Some of the technical challenges experienced in different phases did not allow firms to achieve the full potential of ERP systems. Moreover, ERP systems did not receive full support from employees who feared such systems would replace them. Some firms (58% – fig. 6) lacked trained experts to handle emerging challenges after implementation. The right skills, new versions, upgrades, and integrated processes all affected the final outcome of ERP benefits to companies.
One could conclude that inadequate skills, gap analysis, and lack of end user training were the major challenges many oil and gas firms experienced when re-engineering and implementing ERP solutions.
These challenges were manily prominent in local firms as six (75%) showed that they experienced these problems. On the contrary, multinational firms also faced these challenges, but on a low rate (one out of four firms had such challenges).
The study shows that multinational oil and gas firms operating in Nigeria have effective ways of managing imposed conformity as they strive to adapt to ERP systems in their operations (see fig. 9). Previously, some multinational oil and gas firms relied on ERP systems based on local processes with a combination of several bespoke modules, which were mainly standalone applications (fig. 7 shows that many firms rely on different ERP modules).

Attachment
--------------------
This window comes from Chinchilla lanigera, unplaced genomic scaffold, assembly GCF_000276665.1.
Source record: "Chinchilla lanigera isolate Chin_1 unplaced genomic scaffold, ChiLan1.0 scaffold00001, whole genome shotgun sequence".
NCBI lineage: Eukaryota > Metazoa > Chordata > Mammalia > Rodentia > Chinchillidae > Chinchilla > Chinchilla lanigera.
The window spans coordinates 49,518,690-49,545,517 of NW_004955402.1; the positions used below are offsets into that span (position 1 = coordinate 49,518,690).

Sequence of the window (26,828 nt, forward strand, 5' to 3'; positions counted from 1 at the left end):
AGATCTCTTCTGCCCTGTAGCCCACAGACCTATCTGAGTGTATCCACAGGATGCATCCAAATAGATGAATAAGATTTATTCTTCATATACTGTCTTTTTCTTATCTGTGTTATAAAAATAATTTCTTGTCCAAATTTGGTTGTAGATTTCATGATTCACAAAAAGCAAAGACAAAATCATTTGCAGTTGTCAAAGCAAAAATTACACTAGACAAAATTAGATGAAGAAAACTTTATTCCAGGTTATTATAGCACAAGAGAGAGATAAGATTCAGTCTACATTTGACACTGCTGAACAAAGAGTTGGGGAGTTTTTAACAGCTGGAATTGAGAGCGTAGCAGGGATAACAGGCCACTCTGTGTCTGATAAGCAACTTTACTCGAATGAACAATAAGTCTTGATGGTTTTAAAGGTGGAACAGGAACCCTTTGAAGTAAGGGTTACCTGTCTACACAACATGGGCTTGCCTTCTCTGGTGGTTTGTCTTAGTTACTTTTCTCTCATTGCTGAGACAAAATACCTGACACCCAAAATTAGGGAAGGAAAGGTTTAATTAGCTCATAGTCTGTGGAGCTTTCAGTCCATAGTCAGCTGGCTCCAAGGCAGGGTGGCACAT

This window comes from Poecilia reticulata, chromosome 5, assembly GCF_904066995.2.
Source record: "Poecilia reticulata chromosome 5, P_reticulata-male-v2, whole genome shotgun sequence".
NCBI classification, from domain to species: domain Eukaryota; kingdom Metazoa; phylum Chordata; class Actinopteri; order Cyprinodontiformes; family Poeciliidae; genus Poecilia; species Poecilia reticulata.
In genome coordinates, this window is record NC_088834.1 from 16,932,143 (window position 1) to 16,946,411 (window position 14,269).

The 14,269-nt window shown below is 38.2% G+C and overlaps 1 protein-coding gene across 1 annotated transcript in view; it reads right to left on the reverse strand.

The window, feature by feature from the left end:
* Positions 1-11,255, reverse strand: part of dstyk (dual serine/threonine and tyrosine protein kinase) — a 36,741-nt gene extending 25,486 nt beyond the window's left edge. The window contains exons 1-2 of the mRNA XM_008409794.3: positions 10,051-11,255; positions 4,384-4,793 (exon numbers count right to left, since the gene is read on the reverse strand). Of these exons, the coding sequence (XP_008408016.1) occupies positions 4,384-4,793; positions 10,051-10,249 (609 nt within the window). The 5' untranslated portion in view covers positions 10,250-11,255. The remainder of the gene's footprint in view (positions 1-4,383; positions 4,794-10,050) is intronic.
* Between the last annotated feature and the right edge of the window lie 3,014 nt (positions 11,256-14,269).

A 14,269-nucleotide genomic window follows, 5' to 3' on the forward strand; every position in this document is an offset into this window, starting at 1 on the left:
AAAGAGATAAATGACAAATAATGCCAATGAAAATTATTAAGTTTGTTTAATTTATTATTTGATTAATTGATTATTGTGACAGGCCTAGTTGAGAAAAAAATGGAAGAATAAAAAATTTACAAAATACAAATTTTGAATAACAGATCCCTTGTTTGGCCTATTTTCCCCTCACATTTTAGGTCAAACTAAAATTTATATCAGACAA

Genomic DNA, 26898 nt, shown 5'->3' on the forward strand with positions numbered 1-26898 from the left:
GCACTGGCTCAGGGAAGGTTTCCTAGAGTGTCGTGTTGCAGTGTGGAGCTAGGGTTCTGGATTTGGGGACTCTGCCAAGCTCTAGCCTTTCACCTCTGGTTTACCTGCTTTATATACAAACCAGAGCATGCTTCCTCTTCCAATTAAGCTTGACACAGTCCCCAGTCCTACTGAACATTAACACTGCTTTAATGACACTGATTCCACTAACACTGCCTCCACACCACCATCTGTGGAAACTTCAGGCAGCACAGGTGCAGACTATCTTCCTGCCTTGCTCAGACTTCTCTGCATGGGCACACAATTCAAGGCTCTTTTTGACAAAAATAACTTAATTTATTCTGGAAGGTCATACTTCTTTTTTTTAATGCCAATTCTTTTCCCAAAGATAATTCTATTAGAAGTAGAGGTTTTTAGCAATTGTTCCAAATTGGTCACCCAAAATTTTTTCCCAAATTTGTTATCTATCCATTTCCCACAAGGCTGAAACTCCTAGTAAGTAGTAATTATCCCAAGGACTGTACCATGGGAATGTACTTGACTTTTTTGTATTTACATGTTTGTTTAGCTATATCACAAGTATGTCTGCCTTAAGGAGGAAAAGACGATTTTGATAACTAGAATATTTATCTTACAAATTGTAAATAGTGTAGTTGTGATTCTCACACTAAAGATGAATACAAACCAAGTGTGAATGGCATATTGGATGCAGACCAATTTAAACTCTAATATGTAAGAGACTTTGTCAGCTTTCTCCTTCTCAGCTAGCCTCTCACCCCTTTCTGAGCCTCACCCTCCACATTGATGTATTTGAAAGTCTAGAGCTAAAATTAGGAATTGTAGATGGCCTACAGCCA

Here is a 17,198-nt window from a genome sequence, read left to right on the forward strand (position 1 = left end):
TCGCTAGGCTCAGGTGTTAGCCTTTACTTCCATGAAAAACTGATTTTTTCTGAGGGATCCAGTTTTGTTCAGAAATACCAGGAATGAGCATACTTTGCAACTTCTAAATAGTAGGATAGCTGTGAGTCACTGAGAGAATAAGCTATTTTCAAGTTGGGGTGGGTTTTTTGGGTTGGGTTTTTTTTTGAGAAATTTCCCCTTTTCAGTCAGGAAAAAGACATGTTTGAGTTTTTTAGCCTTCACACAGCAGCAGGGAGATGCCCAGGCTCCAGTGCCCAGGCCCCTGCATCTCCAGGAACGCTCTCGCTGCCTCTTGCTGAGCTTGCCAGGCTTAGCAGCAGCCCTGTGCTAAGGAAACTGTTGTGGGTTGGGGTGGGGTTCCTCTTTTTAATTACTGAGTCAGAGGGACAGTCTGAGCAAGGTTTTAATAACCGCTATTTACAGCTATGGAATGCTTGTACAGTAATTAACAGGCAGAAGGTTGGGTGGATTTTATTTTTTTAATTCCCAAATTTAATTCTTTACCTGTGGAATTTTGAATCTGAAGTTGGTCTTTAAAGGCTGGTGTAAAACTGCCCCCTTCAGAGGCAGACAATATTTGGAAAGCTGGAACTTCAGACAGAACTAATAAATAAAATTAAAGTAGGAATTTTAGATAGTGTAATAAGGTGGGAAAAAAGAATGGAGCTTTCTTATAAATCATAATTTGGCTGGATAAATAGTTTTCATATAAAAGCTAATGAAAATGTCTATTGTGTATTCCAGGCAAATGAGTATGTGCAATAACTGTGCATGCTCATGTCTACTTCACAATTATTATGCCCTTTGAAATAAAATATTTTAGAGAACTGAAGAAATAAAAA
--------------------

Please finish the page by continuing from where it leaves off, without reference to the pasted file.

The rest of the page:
These firms realised that such systems were complex and expensive to run. In addition, they also threatened the efficiency of operations. In response to such challenges, most multinational firms have standardised and integrated important operations onto one ERP system (Montgomery and Ganl, 2010). These companies consider such systems as global solutions for their upstream operations. They focus on processes, workflow management, procurement, logistics, finance, and reporting.
Many local oil and gas firms, mainly in the downstream oil and gas industry, have not responded to ERP technologies adequately (Gattiker and Goodhue, 2005). They rely on many modules for various purposes. Still, other local firms do not consider such modules as ERP systems or components.